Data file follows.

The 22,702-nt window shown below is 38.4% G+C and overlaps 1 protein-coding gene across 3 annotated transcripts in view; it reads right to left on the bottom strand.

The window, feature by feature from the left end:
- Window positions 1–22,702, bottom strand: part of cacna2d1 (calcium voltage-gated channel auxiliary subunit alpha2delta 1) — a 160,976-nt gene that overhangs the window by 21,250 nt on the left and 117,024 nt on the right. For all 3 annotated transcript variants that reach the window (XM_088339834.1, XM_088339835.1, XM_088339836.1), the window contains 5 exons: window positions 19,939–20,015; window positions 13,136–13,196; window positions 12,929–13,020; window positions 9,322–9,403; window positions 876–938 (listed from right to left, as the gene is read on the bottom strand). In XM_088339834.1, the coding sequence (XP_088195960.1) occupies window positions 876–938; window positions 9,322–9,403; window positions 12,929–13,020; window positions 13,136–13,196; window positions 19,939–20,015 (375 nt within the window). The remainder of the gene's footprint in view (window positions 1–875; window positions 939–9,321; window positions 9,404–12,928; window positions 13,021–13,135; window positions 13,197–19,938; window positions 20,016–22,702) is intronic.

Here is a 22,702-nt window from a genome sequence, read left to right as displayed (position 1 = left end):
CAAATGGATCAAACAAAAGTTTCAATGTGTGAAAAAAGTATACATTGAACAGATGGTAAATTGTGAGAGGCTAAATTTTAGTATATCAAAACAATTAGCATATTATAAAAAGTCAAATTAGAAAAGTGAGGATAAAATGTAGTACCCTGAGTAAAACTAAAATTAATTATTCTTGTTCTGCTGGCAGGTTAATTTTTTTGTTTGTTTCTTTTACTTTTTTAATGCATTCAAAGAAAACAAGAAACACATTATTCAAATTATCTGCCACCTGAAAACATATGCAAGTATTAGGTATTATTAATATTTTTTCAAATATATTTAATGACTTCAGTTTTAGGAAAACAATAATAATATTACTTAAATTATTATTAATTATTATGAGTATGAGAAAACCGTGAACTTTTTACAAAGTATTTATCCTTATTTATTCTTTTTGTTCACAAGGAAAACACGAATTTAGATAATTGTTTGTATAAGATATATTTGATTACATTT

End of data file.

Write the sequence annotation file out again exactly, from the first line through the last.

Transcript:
The 22,702-nt window shown below is 38.4% G+C and overlaps 1 protein-coding gene across 3 annotated transcripts in view; it reads right to left on the bottom strand.

The window, feature by feature from the left end:
- Window positions 1–22,702, bottom strand: part of cacna2d1 (calcium voltage-gated channel auxiliary subunit alpha2delta 1) — a 160,976-nt gene that overhangs the window by 21,250 nt on the left and 117,024 nt on the right. For all 3 annotated transcript variants that reach the window (XM_088339834.1, XM_088339835.1, XM_088339836.1), the window contains 5 exons: window positions 19,939–20,015; window positions 13,136–13,196; window positions 12,929–13,020; window positions 9,322–9,403; window positions 876–938 (listed from right to left, as the gene is read on the bottom strand). In XM_088339834.1, the coding sequence (XP_088195960.1) occupies window positions 876–938; window positions 9,322–9,403; window positions 12,929–13,020; window positions 13,136–13,196; window positions 19,939–20,015 (375 nt within the window). The remainder of the gene's footprint in view (window positions 1–875; window positions 939–9,321; window positions 9,404–12,928; window positions 13,021–13,135; window positions 13,197–19,938; window positions 20,016–22,702) is intronic.

Here is a 22,702-nt window from a genome sequence, read left to right as displayed (position 1 = left end):
CAAATGGATCAAACAAAAGTTTCAATGTGTGAAAAAAGTATACATTGAACAGATGGTAAATTGTGAGAGGCTAAATTTTAGTATATCAAAACAATTAGCATATTATAAAAAGTCAAATTAGAAAAGTGAGGATAAAATGTAGTACCCTGAGTAAAACTAAAATTAATTATTCTTGTTCTGCTGGCAGGTTAATTTTTTTGTTTGTTTCTTTTACTTTTTTAATGCATTCAAAGAAAACAAGAAACACATTATTCAAATTATCTGCCACCTGAAAACATATGCAAGTATTAGGTATTATTAATATTTTTTCAAATATATTTAATGACTTCAGTTTTAGGAAAACAATAATAATATTACTTAAATTATTATTAATTATTATGAGTATGAGAAAACCGTGAACTTTTTACAAAGTATTTATCCTTATTTATTCTTTTTGTTCACAAGGAAAACACGAATTTAGATAATTGTTTGTATAAGATATATTTGATTACATTT